As an aside, I took a look at the package my CFLs came in. It had a link to this this site.

Haven't taken too close a look at it but it just says recycling just keeps the mercury out of streams and such. No mention I've seen, so far, as to what they actually do in recycling these bulbs and, of course, I'm not sure if dumping off the bulbs at the hazardous waste disposal center ends up in any kind of recycling in the first place.

They might well just dump the bulbs in some sealed container and bury them somewhere. I don't know.

I'll have to look into it further.

At 7:53 PM, Anonymous Anonymous said...

Hazardous waste is usually disposed of in a landfill actually. It goes to special landfills where the ground composition is such that the mercury doesn't enter the water table, or if it does, it does so very slowly. Its clay or some sort of rock.

Will dumping a few CFL's in normal trash be a disaster? No. If you take a drive in lake county there are old Mercury mines all over the place. They used to burn these rocks to get mercury, sending dust everywhere and literally coating the ground in visible layers of mercury. Thats where all the elevated mercury levels come from. Its extraction and also it's use in gold mining all over California rivers has been truly devastating, even all these years later. People 100-150 years ago who had no idea what they were doing. Thats why you're not supposed to eat more than one serving of fish per week.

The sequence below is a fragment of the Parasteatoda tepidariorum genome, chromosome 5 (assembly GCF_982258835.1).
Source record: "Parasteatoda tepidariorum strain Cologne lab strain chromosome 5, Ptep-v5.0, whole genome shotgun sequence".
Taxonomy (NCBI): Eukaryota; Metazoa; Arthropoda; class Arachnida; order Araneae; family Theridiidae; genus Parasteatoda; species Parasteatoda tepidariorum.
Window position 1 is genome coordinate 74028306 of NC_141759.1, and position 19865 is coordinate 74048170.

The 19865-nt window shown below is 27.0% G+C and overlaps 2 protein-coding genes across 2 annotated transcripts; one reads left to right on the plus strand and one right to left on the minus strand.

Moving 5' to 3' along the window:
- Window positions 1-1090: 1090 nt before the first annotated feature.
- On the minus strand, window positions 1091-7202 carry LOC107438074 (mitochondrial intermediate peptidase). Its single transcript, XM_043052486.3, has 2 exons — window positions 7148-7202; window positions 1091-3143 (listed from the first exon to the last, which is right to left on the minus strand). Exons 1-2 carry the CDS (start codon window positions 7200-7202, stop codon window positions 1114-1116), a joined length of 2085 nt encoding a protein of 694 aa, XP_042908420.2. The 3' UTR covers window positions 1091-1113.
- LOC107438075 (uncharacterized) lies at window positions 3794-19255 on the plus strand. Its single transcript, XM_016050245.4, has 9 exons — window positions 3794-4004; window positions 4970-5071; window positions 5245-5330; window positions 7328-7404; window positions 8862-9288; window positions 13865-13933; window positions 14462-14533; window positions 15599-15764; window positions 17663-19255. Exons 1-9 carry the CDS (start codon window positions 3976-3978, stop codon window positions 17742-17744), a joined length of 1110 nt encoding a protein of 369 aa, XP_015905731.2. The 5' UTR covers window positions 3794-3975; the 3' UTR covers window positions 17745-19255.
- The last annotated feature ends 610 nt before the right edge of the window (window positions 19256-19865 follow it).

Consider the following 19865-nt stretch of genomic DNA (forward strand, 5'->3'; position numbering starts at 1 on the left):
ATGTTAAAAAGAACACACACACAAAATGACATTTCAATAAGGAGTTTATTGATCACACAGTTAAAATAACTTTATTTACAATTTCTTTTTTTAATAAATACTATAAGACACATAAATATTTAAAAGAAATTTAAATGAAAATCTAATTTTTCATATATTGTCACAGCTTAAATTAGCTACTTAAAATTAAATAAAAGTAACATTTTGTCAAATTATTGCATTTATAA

It's a nice thing to take the CFL's to hazardous waste, but frankly the damage is already done.

At 7:55 PM, Blogger barbara_shults said...

I saw charles smashing used flourescent light bulbs and grinding the pieces into harmful dust which will pollute the ground and air.

He is trully evil.

At 8:02 AM, Anonymous Anonymous said...